participants to learn about energy by thinking and
trying things, including hands-on programs to think
about the potential of renewable energy through
experiments to generate biogas with crop waste from
the field; and weekend schools to learn through
experience by generating electricity with leg power,
moving solar panels and seeing how much electricity
can be generated and stored, and by moving
something with the stored electricity.

Discovering local charms

One idea that arose from the Asubito Fukushima
Community intergenerational entrepreneurs' camp,
a project incubator for high school and university
students and adults in August 2017, was the Manhole
Cover Art Multigenerational Exchange Event, held on
July 22, 2018. This became the Odaka Manhole Cover
Art Project, part of a concept to create art in Odaka
ward (in Minamisoma City), and to discover charms
that locals may not have noticed. It was promoted
as a university student-led way of preparing to
create future touristic resources. This project was
organized in an area that had been declared an
evacuation zone after the 2011 nuclear accident
and where evacuees were still slow to return to
even after the evacuation order was lifted. On the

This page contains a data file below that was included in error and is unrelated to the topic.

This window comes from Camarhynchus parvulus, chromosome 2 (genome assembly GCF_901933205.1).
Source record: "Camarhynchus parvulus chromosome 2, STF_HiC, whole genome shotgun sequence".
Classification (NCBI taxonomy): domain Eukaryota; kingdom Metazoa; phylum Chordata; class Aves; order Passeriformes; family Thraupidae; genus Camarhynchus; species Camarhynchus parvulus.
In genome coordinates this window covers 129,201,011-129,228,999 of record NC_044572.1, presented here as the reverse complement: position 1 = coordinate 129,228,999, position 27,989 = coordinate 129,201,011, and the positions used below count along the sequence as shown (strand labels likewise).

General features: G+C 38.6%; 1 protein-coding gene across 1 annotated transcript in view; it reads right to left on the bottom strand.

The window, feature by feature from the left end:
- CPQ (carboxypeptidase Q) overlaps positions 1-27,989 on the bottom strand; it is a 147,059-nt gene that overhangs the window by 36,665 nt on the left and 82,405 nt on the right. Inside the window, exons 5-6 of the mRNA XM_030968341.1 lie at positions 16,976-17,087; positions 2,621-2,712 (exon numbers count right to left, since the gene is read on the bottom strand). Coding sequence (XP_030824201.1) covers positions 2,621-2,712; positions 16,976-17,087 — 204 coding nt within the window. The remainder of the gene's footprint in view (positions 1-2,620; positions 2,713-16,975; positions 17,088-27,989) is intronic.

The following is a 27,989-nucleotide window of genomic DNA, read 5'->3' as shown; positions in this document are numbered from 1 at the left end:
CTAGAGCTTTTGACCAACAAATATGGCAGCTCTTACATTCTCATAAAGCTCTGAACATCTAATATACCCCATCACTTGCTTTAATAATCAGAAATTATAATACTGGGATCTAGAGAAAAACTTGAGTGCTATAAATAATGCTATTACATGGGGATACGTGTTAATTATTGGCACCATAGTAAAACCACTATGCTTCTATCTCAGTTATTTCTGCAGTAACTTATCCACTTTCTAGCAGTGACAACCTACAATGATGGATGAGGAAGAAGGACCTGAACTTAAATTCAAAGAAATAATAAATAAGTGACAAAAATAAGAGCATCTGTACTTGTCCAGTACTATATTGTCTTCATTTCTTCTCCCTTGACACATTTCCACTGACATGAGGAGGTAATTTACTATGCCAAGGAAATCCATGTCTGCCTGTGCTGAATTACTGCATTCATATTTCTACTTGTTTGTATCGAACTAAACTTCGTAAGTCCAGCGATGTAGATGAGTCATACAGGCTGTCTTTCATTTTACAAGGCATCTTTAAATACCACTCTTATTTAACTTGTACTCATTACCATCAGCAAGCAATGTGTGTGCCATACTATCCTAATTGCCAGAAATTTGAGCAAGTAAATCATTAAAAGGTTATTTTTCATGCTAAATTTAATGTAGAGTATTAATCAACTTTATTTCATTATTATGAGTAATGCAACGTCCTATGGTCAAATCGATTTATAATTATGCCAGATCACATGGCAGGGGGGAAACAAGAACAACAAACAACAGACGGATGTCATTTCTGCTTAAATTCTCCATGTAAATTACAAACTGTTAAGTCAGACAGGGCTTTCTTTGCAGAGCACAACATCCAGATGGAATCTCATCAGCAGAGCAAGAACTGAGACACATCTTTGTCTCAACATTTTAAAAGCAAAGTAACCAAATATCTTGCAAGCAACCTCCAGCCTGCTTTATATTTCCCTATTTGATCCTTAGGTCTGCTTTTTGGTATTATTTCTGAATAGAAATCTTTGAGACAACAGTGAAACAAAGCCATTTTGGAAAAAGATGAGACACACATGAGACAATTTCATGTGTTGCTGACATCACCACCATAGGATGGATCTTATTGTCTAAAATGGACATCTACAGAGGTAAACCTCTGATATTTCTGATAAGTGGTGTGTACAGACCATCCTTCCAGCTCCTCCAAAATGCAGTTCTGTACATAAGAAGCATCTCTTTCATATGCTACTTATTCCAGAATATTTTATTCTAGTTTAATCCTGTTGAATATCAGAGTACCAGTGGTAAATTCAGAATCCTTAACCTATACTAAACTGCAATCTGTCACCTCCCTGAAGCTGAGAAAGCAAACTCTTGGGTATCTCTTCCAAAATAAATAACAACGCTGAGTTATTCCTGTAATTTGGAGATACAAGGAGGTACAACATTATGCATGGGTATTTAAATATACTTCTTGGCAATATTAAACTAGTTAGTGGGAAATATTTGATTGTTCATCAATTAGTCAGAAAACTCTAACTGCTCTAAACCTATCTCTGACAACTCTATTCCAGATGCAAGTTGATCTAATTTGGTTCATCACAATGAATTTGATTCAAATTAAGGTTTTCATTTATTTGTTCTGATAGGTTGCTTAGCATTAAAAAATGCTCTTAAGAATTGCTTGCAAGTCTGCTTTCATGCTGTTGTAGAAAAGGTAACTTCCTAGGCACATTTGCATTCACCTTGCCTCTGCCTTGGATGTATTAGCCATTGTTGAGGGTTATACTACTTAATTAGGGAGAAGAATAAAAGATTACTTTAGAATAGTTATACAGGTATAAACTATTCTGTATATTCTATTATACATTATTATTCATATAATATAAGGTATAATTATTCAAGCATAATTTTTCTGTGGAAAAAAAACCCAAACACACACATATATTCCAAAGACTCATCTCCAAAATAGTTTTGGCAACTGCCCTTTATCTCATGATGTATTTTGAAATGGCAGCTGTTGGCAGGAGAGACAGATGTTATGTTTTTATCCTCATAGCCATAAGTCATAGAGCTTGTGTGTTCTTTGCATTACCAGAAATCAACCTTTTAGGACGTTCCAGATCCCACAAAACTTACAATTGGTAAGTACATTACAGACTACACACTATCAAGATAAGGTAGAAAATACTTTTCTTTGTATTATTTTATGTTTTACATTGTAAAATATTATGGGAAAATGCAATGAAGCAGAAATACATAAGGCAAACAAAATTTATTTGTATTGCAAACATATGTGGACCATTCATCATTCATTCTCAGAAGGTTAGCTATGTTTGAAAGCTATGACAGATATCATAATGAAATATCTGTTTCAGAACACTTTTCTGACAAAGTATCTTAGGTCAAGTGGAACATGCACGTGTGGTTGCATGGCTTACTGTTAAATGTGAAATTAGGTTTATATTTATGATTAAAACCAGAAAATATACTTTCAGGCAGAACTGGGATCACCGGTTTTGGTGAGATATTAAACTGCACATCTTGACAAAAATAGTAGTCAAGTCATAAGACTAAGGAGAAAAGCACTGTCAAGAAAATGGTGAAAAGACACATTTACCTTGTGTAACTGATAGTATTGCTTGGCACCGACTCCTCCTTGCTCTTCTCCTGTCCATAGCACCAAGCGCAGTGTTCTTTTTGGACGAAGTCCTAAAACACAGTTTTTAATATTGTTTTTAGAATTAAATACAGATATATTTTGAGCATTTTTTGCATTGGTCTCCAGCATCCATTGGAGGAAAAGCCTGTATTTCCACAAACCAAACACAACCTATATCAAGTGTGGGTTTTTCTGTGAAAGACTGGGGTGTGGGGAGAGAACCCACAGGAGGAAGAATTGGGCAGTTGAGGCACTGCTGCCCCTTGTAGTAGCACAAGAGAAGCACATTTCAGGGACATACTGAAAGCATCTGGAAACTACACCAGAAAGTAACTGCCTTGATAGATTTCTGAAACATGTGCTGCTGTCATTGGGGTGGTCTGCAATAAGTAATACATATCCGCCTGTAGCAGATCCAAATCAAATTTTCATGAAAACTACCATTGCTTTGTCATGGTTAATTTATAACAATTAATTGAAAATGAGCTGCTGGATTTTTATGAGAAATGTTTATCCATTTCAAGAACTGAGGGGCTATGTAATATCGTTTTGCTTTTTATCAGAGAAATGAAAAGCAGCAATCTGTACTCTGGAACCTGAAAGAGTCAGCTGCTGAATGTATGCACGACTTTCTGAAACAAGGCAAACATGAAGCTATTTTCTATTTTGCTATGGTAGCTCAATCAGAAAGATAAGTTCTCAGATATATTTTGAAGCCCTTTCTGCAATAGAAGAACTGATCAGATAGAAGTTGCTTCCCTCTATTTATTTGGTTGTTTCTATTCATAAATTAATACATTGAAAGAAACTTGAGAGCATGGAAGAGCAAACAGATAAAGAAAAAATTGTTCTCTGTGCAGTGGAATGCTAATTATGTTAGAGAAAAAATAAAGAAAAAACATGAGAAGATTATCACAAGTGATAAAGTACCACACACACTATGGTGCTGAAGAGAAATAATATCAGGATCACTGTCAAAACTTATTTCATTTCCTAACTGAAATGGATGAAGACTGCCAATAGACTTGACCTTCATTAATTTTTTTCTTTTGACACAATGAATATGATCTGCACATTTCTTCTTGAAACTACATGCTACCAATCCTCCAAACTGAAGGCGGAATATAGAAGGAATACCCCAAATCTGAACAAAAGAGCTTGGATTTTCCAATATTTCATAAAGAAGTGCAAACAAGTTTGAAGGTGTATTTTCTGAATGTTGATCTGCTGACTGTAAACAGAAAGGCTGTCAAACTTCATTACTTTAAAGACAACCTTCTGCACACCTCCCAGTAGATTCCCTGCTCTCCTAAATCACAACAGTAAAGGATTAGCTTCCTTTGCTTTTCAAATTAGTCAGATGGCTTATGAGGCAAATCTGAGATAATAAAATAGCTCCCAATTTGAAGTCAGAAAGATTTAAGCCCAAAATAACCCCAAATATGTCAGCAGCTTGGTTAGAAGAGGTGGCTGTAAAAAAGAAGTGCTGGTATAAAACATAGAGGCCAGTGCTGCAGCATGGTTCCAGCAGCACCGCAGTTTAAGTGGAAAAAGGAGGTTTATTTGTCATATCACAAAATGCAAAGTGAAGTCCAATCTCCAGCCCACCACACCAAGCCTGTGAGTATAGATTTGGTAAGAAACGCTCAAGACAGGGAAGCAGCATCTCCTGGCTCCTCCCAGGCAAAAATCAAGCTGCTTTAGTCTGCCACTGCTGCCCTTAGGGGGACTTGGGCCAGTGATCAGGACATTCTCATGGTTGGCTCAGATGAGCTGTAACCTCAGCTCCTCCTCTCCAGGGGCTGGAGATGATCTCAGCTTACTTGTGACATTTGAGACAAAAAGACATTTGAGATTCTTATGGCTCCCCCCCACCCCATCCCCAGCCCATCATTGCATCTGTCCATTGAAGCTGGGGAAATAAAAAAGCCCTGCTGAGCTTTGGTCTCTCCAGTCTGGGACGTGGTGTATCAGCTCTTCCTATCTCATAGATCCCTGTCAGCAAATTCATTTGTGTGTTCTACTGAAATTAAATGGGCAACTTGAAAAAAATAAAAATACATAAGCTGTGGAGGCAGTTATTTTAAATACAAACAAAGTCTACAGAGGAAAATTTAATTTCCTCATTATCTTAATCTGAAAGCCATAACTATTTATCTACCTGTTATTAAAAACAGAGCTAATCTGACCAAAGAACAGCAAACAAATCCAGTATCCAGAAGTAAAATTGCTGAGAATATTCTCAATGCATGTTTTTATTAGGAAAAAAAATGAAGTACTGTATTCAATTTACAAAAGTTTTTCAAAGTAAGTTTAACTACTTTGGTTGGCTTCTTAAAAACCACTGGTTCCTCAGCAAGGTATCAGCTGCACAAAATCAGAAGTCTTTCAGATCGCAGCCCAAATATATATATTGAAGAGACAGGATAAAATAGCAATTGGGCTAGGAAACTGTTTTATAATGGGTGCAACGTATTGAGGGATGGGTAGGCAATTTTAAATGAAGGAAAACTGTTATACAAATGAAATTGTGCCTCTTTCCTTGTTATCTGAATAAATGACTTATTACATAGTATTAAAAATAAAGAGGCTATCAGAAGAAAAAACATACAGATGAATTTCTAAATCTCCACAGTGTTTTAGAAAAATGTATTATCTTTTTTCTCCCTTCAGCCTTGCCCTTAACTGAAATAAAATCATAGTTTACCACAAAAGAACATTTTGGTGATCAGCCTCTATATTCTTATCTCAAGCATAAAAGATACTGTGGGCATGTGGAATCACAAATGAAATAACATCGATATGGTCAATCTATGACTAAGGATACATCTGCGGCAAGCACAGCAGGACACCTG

day of the event it attracted about 60 persons,
mainly the local elementary school kids and high
school students who had been invited.

The first half of the event was designed for
people to experience the charms of Odaka with
a walk around town doing a Zero Gomission activity
(a play on words of "zero emissions" and "gomi,"
which means waste or litter in Japanese), which
was planned and run by local high school students.
The event was designed to make people aware of
history, culture and garbage through litter
collection. Participants were able to connect with
each other and create good memories in Minamosoma,
through a participatory physical activity with
the purpose of reviving the town environment and
atmosphere. Minamisoma high school students did
the planning and operations, with support from
Asubito Fukushima. The participants split into teams
and competed on the weight of garbage collected
and other tasks.

The second half of the event was for review and
discussion, and participants shared their
observations about the charms of Odaka that they
had noticed while walking around doing the Zero